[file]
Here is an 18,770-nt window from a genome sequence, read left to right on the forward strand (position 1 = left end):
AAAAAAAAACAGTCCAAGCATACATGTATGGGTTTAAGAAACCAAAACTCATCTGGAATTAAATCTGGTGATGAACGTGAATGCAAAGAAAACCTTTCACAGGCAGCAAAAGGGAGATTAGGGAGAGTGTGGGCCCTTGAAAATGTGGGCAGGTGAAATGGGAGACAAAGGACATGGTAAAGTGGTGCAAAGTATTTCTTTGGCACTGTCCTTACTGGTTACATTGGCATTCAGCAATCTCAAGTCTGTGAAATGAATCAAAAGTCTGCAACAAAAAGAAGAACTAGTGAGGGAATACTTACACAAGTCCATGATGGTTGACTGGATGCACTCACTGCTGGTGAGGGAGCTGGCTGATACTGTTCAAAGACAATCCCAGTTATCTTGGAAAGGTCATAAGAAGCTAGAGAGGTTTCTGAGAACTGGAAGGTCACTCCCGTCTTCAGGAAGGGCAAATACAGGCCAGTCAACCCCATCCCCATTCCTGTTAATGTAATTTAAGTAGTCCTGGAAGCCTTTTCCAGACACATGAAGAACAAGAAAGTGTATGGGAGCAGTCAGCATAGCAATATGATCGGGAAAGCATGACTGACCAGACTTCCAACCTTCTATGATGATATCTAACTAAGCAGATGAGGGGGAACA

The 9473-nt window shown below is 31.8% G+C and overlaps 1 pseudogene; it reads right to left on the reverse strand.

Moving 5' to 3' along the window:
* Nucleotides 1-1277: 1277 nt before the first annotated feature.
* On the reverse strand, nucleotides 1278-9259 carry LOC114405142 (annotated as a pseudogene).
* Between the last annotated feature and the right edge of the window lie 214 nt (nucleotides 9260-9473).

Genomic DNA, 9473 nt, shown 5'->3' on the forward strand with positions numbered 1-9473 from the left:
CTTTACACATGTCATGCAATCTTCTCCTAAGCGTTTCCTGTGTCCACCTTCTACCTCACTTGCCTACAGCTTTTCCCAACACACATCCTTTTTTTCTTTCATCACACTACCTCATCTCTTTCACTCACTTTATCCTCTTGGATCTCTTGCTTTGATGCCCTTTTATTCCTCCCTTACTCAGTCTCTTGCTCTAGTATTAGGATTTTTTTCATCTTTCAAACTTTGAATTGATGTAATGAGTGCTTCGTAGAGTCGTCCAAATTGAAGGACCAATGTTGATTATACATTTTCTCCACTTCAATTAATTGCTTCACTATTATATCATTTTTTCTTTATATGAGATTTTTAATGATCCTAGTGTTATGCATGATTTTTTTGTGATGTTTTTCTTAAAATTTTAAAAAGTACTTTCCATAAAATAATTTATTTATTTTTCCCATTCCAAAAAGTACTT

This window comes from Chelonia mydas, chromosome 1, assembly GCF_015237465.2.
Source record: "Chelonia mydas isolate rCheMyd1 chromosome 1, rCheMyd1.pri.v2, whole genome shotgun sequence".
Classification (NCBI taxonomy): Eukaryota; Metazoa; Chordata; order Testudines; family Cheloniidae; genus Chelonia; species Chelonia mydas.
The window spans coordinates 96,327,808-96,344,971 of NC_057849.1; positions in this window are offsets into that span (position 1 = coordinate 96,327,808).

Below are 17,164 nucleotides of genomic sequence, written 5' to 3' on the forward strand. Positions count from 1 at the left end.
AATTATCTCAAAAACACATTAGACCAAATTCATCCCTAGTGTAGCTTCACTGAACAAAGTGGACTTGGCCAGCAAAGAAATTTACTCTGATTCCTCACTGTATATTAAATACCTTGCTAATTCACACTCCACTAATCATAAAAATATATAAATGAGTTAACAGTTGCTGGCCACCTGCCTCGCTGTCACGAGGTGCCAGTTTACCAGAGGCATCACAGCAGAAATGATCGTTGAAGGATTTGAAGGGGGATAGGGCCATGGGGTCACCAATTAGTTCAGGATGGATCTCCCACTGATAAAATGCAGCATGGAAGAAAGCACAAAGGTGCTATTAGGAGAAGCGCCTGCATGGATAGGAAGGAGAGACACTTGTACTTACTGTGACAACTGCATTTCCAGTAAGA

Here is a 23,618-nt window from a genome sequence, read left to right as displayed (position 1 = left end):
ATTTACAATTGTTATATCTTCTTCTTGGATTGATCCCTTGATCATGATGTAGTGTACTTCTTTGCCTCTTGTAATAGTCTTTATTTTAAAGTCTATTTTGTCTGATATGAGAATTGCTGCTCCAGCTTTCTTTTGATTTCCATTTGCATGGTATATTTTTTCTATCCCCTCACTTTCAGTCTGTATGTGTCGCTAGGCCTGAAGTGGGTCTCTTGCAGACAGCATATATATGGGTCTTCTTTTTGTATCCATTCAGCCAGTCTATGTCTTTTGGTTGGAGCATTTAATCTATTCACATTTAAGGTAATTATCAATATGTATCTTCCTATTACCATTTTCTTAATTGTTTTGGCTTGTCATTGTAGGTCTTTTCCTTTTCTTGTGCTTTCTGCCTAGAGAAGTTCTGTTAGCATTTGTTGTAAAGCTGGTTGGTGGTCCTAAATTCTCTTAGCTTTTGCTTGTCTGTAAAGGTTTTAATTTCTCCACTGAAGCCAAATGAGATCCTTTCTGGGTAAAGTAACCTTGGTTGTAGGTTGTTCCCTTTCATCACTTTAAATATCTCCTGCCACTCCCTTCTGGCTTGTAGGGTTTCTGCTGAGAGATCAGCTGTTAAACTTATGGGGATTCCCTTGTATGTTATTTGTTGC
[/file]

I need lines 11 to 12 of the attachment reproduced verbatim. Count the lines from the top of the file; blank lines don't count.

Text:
Source record: "Chelonia mydas isolate rCheMyd1 chromosome 1, rCheMyd1.pri.v2, whole genome shotgun sequence".
Classification (NCBI taxonomy): Eukaryota; Metazoa; Chordata; order Testudines; family Cheloniidae; genus Chelonia; species Chelonia mydas.